Abiotic stress is one of the most severe constraints for crop cultivation all over the world. Because of climate change and unpredictable weather, abiotic stresses have become more common and challenging. Plants generate reactive oxygen species (ROS) as a first response to most abiotic stresses like salinity, drought, thermal, and heavy metal stress. This response is known to cause severe damages to cell structure and organelles, and to alter normal cell function. A study conducted by Hasanuzzaman et al. has shown that plants growing under heavy metal stress (cadmium) had reduced ROS contents when supplemented with Si compared to control plants. The improved antioxidant defense mechanisms against Cd stress with Si supplementation was found to be associated with an efficient augmentation of antioxidant components, associated with an increased activity of AsA-GSH and glyoxalase pathways. Similarly, Pontigo et al. also observed that Si-derived aluminum (Al) stress tolerance in ryegrass was associated with a change in ROS profile and reduced uptake of Al by plants from the soil.Incidentally, a review article by Kim et al. discusses the role of Si in abiotic stress and its possible implication in regulating the generation of ROS.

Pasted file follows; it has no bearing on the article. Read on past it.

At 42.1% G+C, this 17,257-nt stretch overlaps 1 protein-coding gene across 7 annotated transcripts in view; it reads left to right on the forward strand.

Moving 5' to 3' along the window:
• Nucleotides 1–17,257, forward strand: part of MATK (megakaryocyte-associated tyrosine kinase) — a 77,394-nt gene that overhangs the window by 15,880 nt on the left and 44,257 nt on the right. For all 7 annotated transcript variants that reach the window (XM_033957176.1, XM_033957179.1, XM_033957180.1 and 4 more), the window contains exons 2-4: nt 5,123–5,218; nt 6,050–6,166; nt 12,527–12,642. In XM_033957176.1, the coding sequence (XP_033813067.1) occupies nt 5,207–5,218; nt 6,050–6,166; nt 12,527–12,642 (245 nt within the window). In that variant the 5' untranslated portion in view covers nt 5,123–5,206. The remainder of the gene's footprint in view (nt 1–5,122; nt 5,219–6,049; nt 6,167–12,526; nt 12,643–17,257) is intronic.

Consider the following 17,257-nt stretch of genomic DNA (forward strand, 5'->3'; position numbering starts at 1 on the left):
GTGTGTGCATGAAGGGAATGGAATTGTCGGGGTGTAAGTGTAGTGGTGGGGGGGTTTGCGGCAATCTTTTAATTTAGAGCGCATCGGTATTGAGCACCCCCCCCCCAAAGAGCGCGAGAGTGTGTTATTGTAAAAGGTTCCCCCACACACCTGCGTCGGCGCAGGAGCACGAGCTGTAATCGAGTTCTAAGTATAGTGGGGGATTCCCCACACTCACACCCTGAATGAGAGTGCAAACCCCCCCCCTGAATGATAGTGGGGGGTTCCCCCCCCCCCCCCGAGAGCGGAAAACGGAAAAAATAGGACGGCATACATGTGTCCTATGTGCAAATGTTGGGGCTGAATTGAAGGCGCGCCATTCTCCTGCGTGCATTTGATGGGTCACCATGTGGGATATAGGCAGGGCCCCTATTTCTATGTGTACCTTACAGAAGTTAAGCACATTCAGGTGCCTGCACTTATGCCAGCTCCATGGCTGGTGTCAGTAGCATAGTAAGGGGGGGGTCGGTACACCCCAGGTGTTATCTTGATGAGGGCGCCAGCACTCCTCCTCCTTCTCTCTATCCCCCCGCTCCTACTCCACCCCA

Abiotic stress significantly affects physiological processes leading to altered metabolic activities and overall health of plants. Grasses are well-known high accumulators of Si, and, therefore, serve as an excellent model to study the role of Si in plant physiology. To investigate the passive and active regulation of Si transport, McLarnon et al. evaluated some physiological parameters in three genotypes of forage grass differing in their ability to accumulate Si. Their results suggest that the varietal differences are attributed to stomatal conductance and transpiration, particularly when plants are grown under control conditions. However, under stress (wounding), an increased level of Si was noticed in all three genotypes, a reaction attributed to a higher expression of Si transporter genes. These results suggest an active mode of regulation of Si uptake under stress conditions. Similarly, Soundararajan et al. observed an improved stomatal development in tissue-cultured carnation plants supplemented with Si. This was correlated with a differential expression of proteins linked to photosynthesis, ribosomes, oxido-reduction, hormone signaling, metal ion binding, and defense responses. Manivannan and Ahn have critically reviewed several such studies suggesting a role of Si in regulating physiological processes in plants. Similarly, based on several studies conducted over the last decade,Rios et al. proposed a model explaining how Si could improve stomatal functioning and enhance root hydraulic conductance through the regulation of aquaporins. The effect of Si on the transcriptional regulation of genes involved in water transport and stress related pathways, including the jasmonic acid pathway, ABA-dependent or independent regulatory pathway, and phenylpropanoid pathway, have been proposed in several studies (Manivannan and Ahn; Rios et al.). Nevertheless, there is still no conclusive evidence for the direct active involvement of Si in any metabolic processes that can explain systematically how Si regulates cellular processes.